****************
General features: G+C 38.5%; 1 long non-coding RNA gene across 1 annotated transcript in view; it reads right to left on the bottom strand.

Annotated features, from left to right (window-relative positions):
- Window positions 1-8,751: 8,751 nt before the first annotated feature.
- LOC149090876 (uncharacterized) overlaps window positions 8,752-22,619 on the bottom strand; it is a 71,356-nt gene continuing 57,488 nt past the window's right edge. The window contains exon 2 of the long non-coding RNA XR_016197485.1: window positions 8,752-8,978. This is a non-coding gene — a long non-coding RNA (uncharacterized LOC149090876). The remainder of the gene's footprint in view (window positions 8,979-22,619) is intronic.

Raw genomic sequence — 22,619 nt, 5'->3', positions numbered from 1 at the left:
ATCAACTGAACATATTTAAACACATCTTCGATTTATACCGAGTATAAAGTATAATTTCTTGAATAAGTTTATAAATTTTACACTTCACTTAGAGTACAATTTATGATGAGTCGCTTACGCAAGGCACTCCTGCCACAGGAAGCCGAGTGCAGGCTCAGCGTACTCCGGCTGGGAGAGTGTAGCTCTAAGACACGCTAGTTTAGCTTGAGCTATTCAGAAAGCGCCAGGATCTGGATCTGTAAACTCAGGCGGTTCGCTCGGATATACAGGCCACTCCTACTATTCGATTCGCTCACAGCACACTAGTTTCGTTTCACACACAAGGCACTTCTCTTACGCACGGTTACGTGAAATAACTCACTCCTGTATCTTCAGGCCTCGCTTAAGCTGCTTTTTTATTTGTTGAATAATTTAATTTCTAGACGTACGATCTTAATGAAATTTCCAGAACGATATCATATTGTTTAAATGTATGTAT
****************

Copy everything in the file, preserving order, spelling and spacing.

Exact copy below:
General features: G+C 38.5%; 1 long non-coding RNA gene across 1 annotated transcript in view; it reads right to left on the bottom strand.

Annotated features, from left to right (window-relative positions):
- Window positions 1-8,751: 8,751 nt before the first annotated feature.
- LOC149090876 (uncharacterized) overlaps window positions 8,752-22,619 on the bottom strand; it is a 71,356-nt gene continuing 57,488 nt past the window's right edge. The window contains exon 2 of the long non-coding RNA XR_016197485.1: window positions 8,752-8,978. This is a non-coding gene — a long non-coding RNA (uncharacterized LOC149090876). The remainder of the gene's footprint in view (window positions 8,979-22,619) is intronic.

Raw genomic sequence — 22,619 nt, 5'->3', positions numbered from 1 at the left:
ATCAACTGAACATATTTAAACACATCTTCGATTTATACCGAGTATAAAGTATAATTTCTTGAATAAGTTTATAAATTTTACACTTCACTTAGAGTACAATTTATGATGAGTCGCTTACGCAAGGCACTCCTGCCACAGGAAGCCGAGTGCAGGCTCAGCGTACTCCGGCTGGGAGAGTGTAGCTCTAAGACACGCTAGTTTAGCTTGAGCTATTCAGAAAGCGCCAGGATCTGGATCTGTAAACTCAGGCGGTTCGCTCGGATATACAGGCCACTCCTACTATTCGATTCGCTCACAGCACACTAGTTTCGTTTCACACACAAGGCACTTCTCTTACGCACGGTTACGTGAAATAACTCACTCCTGTATCTTCAGGCCTCGCTTAAGCTGCTTTTTTATTTGTTGAATAATTTAATTTCTAGACGTACGATCTTAATGAAATTTCCAGAACGATATCATATTGTTTAAATGTATGTAT